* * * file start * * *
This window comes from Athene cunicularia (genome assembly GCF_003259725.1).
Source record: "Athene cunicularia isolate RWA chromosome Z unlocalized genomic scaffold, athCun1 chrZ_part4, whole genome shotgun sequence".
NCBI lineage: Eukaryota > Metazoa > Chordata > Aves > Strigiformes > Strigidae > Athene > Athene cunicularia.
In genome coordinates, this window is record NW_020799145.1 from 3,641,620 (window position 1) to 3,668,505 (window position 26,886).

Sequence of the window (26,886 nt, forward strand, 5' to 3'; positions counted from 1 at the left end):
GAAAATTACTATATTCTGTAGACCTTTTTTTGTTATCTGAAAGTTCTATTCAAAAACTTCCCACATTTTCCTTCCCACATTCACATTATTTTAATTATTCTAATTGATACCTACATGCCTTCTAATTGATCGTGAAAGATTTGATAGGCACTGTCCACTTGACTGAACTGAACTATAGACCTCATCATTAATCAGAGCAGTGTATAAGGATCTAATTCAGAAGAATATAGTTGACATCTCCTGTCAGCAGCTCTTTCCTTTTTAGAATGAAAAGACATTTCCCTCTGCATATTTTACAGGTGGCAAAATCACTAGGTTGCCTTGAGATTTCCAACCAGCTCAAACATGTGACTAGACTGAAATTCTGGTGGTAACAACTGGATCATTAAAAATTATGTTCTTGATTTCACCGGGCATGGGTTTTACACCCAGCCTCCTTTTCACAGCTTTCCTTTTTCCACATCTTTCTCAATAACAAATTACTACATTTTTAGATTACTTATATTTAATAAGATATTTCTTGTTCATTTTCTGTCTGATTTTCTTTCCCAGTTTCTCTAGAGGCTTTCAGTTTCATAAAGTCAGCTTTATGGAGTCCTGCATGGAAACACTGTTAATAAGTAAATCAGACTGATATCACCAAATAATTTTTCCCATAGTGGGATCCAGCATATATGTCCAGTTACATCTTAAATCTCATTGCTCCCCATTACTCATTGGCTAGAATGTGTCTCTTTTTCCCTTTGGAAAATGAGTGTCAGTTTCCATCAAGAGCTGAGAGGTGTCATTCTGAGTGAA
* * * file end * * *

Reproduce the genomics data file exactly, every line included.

This window comes from Athene cunicularia (genome assembly GCF_003259725.1).
Source record: "Athene cunicularia isolate RWA chromosome Z unlocalized genomic scaffold, athCun1 chrZ_part4, whole genome shotgun sequence".
NCBI lineage: Eukaryota > Metazoa > Chordata > Aves > Strigiformes > Strigidae > Athene > Athene cunicularia.
In genome coordinates, this window is record NW_020799145.1 from 3,641,620 (window position 1) to 3,668,505 (window position 26,886).

Sequence of the window (26,886 nt, forward strand, 5' to 3'; positions counted from 1 at the left end):
GAAAATTACTATATTCTGTAGACCTTTTTTTGTTATCTGAAAGTTCTATTCAAAAACTTCCCACATTTTCCTTCCCACATTCACATTATTTTAATTATTCTAATTGATACCTACATGCCTTCTAATTGATCGTGAAAGATTTGATAGGCACTGTCCACTTGACTGAACTGAACTATAGACCTCATCATTAATCAGAGCAGTGTATAAGGATCTAATTCAGAAGAATATAGTTGACATCTCCTGTCAGCAGCTCTTTCCTTTTTAGAATGAAAAGACATTTCCCTCTGCATATTTTACAGGTGGCAAAATCACTAGGTTGCCTTGAGATTTCCAACCAGCTCAAACATGTGACTAGACTGAAATTCTGGTGGTAACAACTGGATCATTAAAAATTATGTTCTTGATTTCACCGGGCATGGGTTTTACACCCAGCCTCCTTTTCACAGCTTTCCTTTTTCCACATCTTTCTCAATAACAAATTACTACATTTTTAGATTACTTATATTTAATAAGATATTTCTTGTTCATTTTCTGTCTGATTTTCTTTCCCAGTTTCTCTAGAGGCTTTCAGTTTCATAAAGTCAGCTTTATGGAGTCCTGCATGGAAACACTGTTAATAAGTAAATCAGACTGATATCACCAAATAATTTTTCCCATAGTGGGATCCAGCATATATGTCCAGTTACATCTTAAATCTCATTGCTCCCCATTACTCATTGGCTAGAATGTGTCTCTTTTTCCCTTTGGAAAATGAGTGTCAGTTTCCATCAAGAGCTGAGAGGTGTCATTCTGAGTGAA